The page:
It's really better to not be in the hospital.
We're all familiar with the infections, mistakes, and poor healing conditions that can occur in even the best hospital settings. That said, most people assume that hospitals are just plain necessary for the patients who are admitted.
Dr. Brian Leff, a professor of medicine at Johns Hopkins, is questioning just that. For the past few decades (since the late 1980s), Dr. Leff has been involved in trials that aim to see whether patients "admitted to the hospital" but treated at home, could see as good or better results as those who stayed in the hospital.
In his first trial, 150 patients with 4 diagnoses were treated at home instead of the hospital (most opted into the program.)
As the New York Times reports, the findings were good: "Offered the opportunity, most patients agreed to be treated at home. They were hospitalized for shorter periods, and their treatments cost less. They were less likely to develop delirium or to receive sedative medications, and no more likely to return to the emergency room or be readmitted."
That said, there are challenges to this concept. It involves careful vetting on the front end. Sometimes patients need to be readmitted.
There are are also several challenges to it that we think could be easily solved with a hybrid store-and-forward telemedicine platform to ensure that good healthcare collaboration happens -- even outside of a hospital context:
- Specialists are not always accessible.
In our experience with home-based wound care, specialists aren't needed most of the time. The challenge with home-based care is making sure that in the minority of times when they are needed, they're accessible. A telemedicine platform helps ensure that the nurse or aide who is seeing the patient multiple times per day has the tools to access a specialist whenever they need them -- without the specialist needing to make house calls to all of the patients.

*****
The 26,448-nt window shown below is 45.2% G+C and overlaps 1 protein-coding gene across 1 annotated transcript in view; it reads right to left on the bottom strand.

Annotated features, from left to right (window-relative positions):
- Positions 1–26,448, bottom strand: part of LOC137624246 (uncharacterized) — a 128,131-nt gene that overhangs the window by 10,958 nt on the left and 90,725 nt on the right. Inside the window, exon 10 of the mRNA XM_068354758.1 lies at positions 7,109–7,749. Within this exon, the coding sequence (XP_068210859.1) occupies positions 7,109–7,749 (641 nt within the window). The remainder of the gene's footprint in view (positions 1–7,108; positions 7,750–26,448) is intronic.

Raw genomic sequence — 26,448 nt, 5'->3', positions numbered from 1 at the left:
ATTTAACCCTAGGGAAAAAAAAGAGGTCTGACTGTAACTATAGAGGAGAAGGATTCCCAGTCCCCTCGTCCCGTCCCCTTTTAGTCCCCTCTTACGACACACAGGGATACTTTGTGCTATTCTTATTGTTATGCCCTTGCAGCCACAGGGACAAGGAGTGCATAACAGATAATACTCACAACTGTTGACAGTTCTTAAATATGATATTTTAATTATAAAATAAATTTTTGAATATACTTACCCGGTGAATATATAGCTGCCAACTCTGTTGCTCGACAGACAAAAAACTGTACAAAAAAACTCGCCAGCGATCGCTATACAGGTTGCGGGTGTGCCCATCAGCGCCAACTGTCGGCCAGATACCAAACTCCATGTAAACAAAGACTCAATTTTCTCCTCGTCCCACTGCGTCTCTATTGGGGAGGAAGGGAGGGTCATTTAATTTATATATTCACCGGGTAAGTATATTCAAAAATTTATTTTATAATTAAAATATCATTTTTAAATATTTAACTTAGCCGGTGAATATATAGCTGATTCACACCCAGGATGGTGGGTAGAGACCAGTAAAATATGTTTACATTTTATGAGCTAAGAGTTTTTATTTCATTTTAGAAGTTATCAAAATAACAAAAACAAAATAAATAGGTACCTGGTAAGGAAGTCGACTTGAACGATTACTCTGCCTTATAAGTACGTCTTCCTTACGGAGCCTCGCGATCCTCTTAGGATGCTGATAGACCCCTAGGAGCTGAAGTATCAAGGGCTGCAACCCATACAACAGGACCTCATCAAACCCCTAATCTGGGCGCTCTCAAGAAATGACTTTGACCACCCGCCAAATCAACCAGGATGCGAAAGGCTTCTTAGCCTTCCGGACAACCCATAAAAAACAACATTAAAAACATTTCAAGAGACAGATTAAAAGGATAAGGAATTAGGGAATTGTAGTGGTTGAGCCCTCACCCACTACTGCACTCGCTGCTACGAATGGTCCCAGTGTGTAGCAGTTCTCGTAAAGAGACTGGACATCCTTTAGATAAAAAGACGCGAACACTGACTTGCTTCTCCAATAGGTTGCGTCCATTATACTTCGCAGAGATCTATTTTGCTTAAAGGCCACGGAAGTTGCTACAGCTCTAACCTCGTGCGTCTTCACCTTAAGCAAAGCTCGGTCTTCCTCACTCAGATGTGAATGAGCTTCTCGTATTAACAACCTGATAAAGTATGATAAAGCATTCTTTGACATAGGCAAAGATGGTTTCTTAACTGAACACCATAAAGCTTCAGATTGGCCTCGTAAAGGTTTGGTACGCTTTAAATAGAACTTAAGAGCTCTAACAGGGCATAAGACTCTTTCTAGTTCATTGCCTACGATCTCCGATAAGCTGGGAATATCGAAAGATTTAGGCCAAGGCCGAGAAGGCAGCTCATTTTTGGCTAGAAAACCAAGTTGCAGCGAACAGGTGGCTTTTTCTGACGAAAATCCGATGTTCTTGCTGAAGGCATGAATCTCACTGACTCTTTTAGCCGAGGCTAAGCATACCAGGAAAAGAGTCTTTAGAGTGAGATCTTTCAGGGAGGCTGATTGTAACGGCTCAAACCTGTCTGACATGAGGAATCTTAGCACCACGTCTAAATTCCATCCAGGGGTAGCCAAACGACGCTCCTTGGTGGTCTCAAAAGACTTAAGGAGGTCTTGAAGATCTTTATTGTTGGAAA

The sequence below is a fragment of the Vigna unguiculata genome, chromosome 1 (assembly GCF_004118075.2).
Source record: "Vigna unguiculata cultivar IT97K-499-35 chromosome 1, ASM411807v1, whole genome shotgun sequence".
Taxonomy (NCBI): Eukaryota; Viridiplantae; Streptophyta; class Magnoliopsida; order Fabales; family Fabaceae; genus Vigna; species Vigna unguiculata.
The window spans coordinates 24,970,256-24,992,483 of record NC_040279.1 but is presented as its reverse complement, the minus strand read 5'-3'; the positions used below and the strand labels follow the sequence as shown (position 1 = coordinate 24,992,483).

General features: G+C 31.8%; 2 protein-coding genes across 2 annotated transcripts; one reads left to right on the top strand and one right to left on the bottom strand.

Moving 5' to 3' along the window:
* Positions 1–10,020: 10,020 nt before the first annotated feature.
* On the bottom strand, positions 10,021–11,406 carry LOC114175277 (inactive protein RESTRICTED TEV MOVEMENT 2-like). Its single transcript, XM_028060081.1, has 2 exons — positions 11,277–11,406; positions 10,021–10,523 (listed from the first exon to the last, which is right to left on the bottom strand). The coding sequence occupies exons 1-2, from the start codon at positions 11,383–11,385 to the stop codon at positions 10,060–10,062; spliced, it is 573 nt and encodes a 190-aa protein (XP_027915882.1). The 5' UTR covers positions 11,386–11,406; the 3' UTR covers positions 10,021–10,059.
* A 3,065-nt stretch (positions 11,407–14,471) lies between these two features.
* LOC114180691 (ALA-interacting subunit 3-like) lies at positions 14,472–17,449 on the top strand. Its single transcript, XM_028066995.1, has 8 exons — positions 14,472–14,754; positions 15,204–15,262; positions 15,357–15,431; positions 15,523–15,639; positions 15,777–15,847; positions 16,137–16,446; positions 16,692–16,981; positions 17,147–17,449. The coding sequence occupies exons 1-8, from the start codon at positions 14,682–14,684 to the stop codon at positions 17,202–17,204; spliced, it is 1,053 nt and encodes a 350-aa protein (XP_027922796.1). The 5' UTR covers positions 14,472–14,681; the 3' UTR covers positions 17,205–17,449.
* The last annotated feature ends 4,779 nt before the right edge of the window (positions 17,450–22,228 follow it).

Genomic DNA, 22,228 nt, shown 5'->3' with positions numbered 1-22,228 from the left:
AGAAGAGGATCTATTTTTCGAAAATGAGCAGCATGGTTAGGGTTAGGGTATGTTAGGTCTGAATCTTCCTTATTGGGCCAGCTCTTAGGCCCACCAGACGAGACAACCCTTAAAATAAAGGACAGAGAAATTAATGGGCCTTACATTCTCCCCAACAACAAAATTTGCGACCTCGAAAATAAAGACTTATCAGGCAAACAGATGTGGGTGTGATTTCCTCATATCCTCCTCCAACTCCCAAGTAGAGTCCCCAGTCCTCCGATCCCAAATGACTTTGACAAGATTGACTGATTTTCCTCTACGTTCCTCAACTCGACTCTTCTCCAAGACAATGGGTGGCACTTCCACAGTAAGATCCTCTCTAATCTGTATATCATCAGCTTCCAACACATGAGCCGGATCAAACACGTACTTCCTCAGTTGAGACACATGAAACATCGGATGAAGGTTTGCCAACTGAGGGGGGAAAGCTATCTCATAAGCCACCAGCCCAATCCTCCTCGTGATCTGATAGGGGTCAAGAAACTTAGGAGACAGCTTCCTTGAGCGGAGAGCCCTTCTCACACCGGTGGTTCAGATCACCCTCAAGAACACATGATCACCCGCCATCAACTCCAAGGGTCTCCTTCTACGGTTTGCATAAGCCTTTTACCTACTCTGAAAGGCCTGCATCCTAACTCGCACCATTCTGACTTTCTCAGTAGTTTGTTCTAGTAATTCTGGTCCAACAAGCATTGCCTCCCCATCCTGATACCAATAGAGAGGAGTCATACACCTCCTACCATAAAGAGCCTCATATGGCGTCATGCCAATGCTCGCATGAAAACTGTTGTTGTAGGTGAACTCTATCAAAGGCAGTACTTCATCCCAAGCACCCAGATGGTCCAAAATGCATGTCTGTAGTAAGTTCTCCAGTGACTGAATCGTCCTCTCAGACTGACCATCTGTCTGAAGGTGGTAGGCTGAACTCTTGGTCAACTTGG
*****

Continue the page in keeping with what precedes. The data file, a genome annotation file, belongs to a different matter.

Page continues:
- Hospitals help providers coordinate care.
Coordination of care is crucial, especially as there are evermore providers on a single case. When patients are in the same place, there is at least a better chance that providers will be sharing information in person or on paper. (Although we've all seen the limitations of this kind of coordiantion.) A healthcare collaboration platform in which all collaborating providers can consult with each other is crucial for a home healthcare setting.
- Phone calls and texts are not enough.
If nurses and aides aren't able to securely share pictures and videos of what's happening with the patient, it can be very difficult for specialists or other providers to assess what's happening. Look for a telemedicine solution that supports secure transmission of multimedia.
As Dr. Leff says, this is an idea whose time has come: “My sense is that over time, hospitals will become places that you go only to get really specialized, really high-tech care,” he said.
To try a telemedicine solution for free, in your home-based healthcare setting, click here:
Photo by sophiaburke on Flickr, used under Creative Commons rights